Q: I hear that Adbusters organized Occupy Wall Street? Or Anonymous? Or US Day of Rage? Just who put this together anyway?
A: All of the above, and more. Adbusters made the initial call in mid-July, and also produced a very sexy poster with a ballerina posed atop the Charging Bull statue and riot police in the background. US Day of Rage, the mainly internet-based creation of IT strategist Alexa O’Brien, got involved too and did a lot of the early legwork and tweeting. Anonymous—in its various and multiform visages—joined in late August. On the ground in New York, though, most of the planning was done by people involved in the NYC General Assembly, a collection of activists, artists and students first convened by folks who had been involved in New Yorkers Against Budget Cuts. That coalition of students and union workers had just finished a three-week occupation near City Hall called Bloombergville protesting the mayor’s plans for budget cuts and layoffs. They had learned from the experience and were itching to do it again, this time with the hope of having a bigger impact. But no one person or group is running the Wall Street occupation entirely.
So nobody is in charge? How do decisions get made?
The General Assembly has become the de facto decision-making body for the occupation at Liberty Plaza, just a few blocks north of Wall Street. (That was Zuccotti Park’s name before 2006, when the space was rebuilt by Brookfield Properties and renamed after its chairman, John Zuccotti.) Get ready for jargon: the General Assembly is a horizontal, autonomous, leaderless, modified-consensus-based system with roots in anarchist thought, and it’s akin to the assemblies that have been driving recent social movements around the world, in places like Argentina, Egypt’s Tahrir Square, Madrid’s Puerta del Sol and so on. Working toward consensus is really hard, frustrating and slow. But the occupiers are taking their time. When they finally get to consensus on some issue, often after days and days of trying, the feeling is quite incredible. A mighty cheer fills the plaza. It’s hard to describe the experience of being among hundreds of passionate, rebellious, creative people who are all in agreement about something.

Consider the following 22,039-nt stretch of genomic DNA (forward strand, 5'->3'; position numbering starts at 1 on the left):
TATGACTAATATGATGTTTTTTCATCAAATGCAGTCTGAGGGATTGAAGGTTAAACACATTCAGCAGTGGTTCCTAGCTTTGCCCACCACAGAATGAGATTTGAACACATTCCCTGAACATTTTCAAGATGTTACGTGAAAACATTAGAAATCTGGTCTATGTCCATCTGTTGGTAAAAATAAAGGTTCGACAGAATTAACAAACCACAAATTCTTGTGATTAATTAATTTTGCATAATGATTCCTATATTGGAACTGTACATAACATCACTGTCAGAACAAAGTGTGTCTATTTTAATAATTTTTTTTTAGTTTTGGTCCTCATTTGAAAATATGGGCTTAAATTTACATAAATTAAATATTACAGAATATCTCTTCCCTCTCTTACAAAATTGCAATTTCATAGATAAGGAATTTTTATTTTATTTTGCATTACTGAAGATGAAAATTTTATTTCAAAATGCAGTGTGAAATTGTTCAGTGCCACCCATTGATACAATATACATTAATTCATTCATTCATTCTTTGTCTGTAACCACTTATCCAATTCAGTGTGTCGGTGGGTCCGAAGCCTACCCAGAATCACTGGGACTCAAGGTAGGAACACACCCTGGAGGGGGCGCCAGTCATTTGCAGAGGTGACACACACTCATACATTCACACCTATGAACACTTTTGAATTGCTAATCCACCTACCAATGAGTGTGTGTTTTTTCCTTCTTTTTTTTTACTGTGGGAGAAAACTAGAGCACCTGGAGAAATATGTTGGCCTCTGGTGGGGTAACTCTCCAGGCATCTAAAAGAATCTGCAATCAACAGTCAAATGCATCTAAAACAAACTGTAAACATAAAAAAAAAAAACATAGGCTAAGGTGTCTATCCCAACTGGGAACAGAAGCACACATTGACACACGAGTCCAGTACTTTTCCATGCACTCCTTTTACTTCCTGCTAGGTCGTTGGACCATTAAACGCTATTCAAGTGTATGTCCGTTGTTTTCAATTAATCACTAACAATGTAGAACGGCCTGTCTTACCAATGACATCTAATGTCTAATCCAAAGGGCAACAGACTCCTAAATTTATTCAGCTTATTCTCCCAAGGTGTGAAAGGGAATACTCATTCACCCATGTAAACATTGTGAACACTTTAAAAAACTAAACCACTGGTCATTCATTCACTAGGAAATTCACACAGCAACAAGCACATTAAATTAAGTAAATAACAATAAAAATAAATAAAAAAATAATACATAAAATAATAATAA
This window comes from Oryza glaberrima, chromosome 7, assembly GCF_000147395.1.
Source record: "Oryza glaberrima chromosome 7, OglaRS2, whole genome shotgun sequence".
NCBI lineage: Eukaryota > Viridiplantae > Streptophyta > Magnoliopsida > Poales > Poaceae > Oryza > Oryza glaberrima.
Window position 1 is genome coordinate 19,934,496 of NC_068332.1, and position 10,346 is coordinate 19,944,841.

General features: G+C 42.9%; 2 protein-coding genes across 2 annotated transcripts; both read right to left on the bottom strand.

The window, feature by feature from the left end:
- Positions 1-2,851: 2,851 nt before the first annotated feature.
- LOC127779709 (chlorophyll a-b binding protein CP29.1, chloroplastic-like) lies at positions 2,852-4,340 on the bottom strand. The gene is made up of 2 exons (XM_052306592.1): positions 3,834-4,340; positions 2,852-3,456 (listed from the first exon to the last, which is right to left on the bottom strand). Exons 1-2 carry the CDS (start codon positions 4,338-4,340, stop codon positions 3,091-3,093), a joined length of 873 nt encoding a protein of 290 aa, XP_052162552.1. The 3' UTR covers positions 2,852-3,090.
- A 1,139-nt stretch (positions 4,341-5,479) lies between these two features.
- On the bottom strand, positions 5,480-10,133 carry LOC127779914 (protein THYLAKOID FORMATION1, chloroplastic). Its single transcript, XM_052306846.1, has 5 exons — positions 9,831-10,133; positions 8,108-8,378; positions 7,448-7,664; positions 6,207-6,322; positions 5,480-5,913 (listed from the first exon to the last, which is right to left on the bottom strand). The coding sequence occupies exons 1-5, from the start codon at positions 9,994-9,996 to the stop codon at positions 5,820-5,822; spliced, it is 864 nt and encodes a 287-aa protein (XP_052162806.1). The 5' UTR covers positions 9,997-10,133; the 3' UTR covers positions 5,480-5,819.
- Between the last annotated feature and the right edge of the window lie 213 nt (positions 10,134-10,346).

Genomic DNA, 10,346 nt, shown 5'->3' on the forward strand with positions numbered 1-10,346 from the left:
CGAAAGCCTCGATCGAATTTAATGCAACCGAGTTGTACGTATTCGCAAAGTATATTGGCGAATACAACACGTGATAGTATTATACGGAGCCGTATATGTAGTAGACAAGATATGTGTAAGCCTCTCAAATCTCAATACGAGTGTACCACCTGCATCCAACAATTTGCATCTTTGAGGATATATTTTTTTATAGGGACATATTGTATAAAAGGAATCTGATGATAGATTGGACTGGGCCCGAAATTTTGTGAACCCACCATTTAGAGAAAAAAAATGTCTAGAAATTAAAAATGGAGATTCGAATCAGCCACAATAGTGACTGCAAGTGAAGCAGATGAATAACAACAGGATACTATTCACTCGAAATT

Fortunately, though, they don’t need to come to consensus about everything. Working alongside the General Assembly are an ever-growing number of committees and working groups—from Food and Media to Direct Action and Sanitation. Anyone is welcome to join one, and they each do their own thing, working in tacit coordination with the General Assembly as a whole. In the end, the hope is that every individual is empowered to make decisions and act as her or himself, for the good of the group.
What are the demands of the protesters?
Ugh—the zillion-dollar question. Again, the original Adbusters call asked, “What is our one demand?” Technically, there isn’t one yet. In the weeks leading up to September 17, the NYC General Assembly seemed to be veering away from the language of “demands” in the first place, largely because government institutions are already so shot through with corporate money that making specific demands would be pointless until the movement grew stronger politically. Instead, to begin with, they opted to make their demand the occupation itself—and the direct democracy taking place there—which in turn may or may not come up with some specific demand. When you think about it, this act is actually a pretty powerful statement against the corruption that Wall Street has come to represent. But since thinking is often too much to ask of the American mass media, the question of demands has turned into a massive PR challenge.